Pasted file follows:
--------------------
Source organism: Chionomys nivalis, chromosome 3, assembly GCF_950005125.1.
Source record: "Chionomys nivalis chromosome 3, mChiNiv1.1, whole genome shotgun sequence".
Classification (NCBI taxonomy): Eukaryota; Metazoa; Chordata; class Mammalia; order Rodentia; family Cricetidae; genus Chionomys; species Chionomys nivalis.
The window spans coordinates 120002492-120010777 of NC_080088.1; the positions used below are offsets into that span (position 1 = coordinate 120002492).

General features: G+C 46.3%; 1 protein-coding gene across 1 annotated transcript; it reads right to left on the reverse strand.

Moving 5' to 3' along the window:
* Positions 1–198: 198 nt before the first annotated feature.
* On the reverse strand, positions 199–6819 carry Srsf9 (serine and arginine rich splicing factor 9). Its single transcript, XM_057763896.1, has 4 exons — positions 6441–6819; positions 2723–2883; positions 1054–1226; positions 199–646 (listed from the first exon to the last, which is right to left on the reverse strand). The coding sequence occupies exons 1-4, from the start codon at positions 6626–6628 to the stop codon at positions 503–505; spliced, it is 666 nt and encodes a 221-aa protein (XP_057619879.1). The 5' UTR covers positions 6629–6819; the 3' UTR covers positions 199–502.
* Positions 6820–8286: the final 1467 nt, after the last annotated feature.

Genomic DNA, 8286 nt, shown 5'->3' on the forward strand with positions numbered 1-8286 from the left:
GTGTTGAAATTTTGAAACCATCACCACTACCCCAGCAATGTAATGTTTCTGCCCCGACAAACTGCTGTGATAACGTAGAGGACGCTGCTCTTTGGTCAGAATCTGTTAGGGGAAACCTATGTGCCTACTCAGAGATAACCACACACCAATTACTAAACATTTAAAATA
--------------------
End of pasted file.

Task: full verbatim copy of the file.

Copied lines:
Source organism: Chionomys nivalis, chromosome 3, assembly GCF_950005125.1.
Source record: "Chionomys nivalis chromosome 3, mChiNiv1.1, whole genome shotgun sequence".
Classification (NCBI taxonomy): Eukaryota; Metazoa; Chordata; class Mammalia; order Rodentia; family Cricetidae; genus Chionomys; species Chionomys nivalis.
The window spans coordinates 120002492-120010777 of NC_080088.1; the positions used below are offsets into that span (position 1 = coordinate 120002492).

General features: G+C 46.3%; 1 protein-coding gene across 1 annotated transcript; it reads right to left on the reverse strand.

Moving 5' to 3' along the window:
* Positions 1–198: 198 nt before the first annotated feature.
* On the reverse strand, positions 199–6819 carry Srsf9 (serine and arginine rich splicing factor 9). Its single transcript, XM_057763896.1, has 4 exons — positions 6441–6819; positions 2723–2883; positions 1054–1226; positions 199–646 (listed from the first exon to the last, which is right to left on the reverse strand). The coding sequence occupies exons 1-4, from the start codon at positions 6626–6628 to the stop codon at positions 503–505; spliced, it is 666 nt and encodes a 221-aa protein (XP_057619879.1). The 5' UTR covers positions 6629–6819; the 3' UTR covers positions 199–502.
* Positions 6820–8286: the final 1467 nt, after the last annotated feature.

Genomic DNA, 8286 nt, shown 5'->3' on the forward strand with positions numbered 1-8286 from the left:
GTGTTGAAATTTTGAAACCATCACCACTACCCCAGCAATGTAATGTTTCTGCCCCGACAAACTGCTGTGATAACGTAGAGGACGCTGCTCTTTGGTCAGAATCTGTTAGGGGAAACCTATGTGCCTACTCAGAGATAACCACACACCAATTACTAAACATTTAAAATA